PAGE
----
I consider myself a mutt. That is not the most politically correct of terms, but it gets my point across. I’m black and Puerto Rican, yet I do not look like either. I look like an “other.” Because of my long, blackish hair and sienna skin tone with slight olive hue, many people think I am either African or some type of Indian (Mexican, Native American, actual Indian, etc.). My looks have changed very little since I came into this world, and frankly speaking, I do not think my physical attributes are all that striking or bizarre as people sometimes make them out to be.
However, I have had experiences in every place I have resided that left me feeling a bit put off. It more or less comes down to my appearance. One specific incidence I doubt I will ever forget took place about two years ago in the Midwest.
On this particular morning, I left home for an appointment. The office building where it was to be held had a large waiting area for clients and a whole corner of the first floor sectioned off for receptionists and other workers. After providing my information to one of the ladies behind the counter, I found a seat and waited for someone to call my name. No sooner did I sit down with an outdated magazine plucked from the adjacent seat did the receptionist called me back to her desk. Naturally, I assumed it was my turn to be seen, but no. That was not the case at all. The receptionist called me back up to her desk just to ask the infamous question.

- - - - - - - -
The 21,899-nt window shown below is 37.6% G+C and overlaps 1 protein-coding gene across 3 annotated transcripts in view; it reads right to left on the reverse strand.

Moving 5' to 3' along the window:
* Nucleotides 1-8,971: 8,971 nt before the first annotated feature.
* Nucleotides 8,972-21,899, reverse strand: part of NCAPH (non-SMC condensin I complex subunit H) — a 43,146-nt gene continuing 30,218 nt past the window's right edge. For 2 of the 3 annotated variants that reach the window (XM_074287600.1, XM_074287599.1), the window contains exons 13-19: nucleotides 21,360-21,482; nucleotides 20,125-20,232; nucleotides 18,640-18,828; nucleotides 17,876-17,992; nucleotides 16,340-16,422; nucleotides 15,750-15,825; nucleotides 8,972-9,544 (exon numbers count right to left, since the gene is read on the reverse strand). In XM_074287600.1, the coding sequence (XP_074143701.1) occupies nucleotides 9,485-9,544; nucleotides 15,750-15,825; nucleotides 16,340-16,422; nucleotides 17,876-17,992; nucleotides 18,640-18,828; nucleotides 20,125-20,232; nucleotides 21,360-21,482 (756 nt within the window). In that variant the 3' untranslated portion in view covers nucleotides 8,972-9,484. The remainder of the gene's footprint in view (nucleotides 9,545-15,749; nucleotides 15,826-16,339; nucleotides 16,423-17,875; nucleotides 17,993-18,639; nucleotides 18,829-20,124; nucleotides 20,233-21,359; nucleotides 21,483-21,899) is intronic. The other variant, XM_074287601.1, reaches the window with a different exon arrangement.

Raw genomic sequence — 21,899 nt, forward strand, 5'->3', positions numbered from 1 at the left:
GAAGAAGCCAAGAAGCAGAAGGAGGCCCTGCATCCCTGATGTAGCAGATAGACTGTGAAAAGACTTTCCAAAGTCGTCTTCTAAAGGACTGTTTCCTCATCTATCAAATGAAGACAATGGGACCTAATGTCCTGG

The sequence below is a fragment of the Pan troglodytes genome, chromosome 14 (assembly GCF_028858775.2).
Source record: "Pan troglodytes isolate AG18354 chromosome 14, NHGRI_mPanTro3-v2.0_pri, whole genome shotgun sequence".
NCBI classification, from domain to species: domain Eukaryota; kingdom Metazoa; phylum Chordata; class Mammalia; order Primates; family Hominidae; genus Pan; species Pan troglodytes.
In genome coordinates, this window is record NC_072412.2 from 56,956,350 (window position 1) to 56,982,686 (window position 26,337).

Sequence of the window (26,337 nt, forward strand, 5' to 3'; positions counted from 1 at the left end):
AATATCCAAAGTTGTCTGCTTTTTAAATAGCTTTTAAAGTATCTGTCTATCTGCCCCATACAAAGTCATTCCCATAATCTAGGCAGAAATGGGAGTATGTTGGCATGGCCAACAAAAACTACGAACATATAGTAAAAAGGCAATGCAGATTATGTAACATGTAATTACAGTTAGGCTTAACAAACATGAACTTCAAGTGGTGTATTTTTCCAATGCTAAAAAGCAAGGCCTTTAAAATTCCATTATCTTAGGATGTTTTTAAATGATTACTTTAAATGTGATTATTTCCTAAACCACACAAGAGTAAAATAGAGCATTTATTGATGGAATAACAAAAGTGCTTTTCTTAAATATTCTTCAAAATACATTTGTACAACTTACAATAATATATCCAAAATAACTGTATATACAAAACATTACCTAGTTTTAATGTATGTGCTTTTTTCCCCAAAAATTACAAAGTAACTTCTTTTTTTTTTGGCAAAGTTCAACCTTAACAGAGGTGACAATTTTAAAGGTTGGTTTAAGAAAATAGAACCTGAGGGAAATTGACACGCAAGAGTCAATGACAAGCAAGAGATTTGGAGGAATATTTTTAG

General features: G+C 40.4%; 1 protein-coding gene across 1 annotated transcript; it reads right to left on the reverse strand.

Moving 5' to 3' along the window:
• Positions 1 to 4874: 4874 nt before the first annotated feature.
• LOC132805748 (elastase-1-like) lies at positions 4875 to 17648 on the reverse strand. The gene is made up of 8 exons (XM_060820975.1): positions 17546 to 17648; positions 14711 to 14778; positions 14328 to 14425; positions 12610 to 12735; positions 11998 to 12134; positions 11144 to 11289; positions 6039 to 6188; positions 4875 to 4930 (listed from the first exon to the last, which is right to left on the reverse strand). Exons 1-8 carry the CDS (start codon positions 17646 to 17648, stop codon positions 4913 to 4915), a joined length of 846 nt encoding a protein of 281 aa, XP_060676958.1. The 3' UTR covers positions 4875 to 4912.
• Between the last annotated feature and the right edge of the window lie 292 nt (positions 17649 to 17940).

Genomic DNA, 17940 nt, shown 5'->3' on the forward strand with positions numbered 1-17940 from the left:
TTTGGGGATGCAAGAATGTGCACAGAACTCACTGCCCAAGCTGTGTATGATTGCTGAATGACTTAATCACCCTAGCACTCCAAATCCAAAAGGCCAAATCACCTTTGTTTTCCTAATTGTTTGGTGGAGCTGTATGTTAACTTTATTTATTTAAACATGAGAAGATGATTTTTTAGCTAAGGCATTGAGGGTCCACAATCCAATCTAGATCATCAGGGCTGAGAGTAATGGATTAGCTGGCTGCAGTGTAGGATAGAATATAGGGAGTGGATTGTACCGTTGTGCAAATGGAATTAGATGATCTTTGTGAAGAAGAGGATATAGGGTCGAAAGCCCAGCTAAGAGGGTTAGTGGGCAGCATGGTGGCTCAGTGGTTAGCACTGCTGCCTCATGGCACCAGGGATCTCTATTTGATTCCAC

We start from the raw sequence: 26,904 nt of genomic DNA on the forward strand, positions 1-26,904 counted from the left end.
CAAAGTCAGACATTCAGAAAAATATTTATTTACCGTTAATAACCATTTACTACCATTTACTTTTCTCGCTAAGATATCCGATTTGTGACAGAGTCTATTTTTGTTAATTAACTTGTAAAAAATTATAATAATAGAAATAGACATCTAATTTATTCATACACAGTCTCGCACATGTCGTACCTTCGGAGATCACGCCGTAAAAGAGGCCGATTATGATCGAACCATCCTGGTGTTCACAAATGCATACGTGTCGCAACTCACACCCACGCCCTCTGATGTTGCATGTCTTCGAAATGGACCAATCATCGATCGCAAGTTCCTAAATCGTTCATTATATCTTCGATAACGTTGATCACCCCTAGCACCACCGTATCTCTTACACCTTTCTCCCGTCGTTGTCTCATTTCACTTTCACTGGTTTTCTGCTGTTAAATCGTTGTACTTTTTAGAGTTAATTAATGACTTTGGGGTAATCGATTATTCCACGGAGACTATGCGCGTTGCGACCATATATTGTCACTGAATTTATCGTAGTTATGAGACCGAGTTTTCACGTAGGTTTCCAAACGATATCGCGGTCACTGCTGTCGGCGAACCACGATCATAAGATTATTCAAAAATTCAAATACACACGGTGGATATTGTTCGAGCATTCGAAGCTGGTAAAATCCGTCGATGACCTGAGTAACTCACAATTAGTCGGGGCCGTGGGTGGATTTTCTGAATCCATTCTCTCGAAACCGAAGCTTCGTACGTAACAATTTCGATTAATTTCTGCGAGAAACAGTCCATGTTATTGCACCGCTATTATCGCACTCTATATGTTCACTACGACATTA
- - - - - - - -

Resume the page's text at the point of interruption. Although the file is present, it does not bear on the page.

“Are you Indian or something?”
Yes, she was in fact that blunt. Since I’m used to the question, I chose to be polite and answer.
“No, I’m not. I’m actually a black Hispanic, or Afro-Latino.”
“What does that mean? Mexican?”
At this point, I am fighting the urge to shake this woman in the hopes that I might let loose a tiny bit of her ignorance. It was clear she had too much in her reservoir, but again, I chose to be the bigger person.
“Well, not all Hispanic people are from Mexico. Latin America alone has-“
“Yeah, but what are you if you’re not Mexican or Indian?”
This woman… With my last ounce of patience, I made the answer as plain as possible.
“I’m black and Puerto Rican.”
I thought that was the end of it, but no, she had to take it a step further.
“Oh, I figured you were something. You couldn’t be black looking the way you do.”
**More to come. Stay tuned.